Israel has tried to take the initiative in the propaganda war over Gaza but, in one important instance, its version has been seriously challenged.
The incident raises the question of how to interpret video taken from the air.
Israel released video of an air attack on 28 December, which appeared to show rockets being loaded onto a lorry. The truck and those close to it were then destroyed by a missile.
This was clear evidence, the Israelis said, of how accurate their strikes were and how well justified. A special unit it has set up to coordinate its informational plan put the video onto YouTube as part of its effort to use modern means of communications to get Israel's case across.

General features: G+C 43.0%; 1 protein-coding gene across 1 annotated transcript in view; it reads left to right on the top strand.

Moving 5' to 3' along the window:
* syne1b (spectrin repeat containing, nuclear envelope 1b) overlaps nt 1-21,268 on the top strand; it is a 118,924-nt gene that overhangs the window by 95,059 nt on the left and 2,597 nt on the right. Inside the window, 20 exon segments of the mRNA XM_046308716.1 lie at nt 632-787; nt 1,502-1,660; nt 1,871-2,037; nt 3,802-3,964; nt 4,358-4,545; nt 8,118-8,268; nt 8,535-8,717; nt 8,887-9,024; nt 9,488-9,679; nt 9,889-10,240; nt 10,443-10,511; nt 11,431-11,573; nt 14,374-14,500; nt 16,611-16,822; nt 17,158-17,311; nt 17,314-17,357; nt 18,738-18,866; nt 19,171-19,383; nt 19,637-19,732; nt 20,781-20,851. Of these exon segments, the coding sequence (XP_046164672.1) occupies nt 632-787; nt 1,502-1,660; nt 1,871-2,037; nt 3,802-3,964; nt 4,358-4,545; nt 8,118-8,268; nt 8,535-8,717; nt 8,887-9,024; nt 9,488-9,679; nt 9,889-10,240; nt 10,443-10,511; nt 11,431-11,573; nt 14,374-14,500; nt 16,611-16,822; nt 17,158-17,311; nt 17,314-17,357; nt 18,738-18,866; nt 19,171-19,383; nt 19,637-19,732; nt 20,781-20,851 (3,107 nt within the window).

The YouTube video has a large caption on it saying "Grad missiles being loaded onto the Hamas vehicle." As of Saturday morning UK time, more than 260,000 people had watched it.
It turned out, however, that a 55-year-old Gaza resident named Ahmed Sanur, or Samur, claimed that the truck was his and that he and members of his family and his workers were moving oxygen cylinders from his workshop.
This workshop had been damaged when a building next door was bombed by the Israelis and he was afraid of looters, he said.
The Israeli human rights group B'Tselem put Mr Sanur's account on its website, together with a photograph of burned out oxygen cylinders.
Mr Sanur said that eight people, one of them his son, had been killed. He subsequently told the Israeli newspaper Haaretz: "These were not Hamas, they were our children... They were not Grad missiles.".
The Israeli response was that the "materiel" was being taken from a site that had stored weapons. The video remains on You Tube.
But the incident shows how an apparently definitive piece of video can turn into something much more doubtful.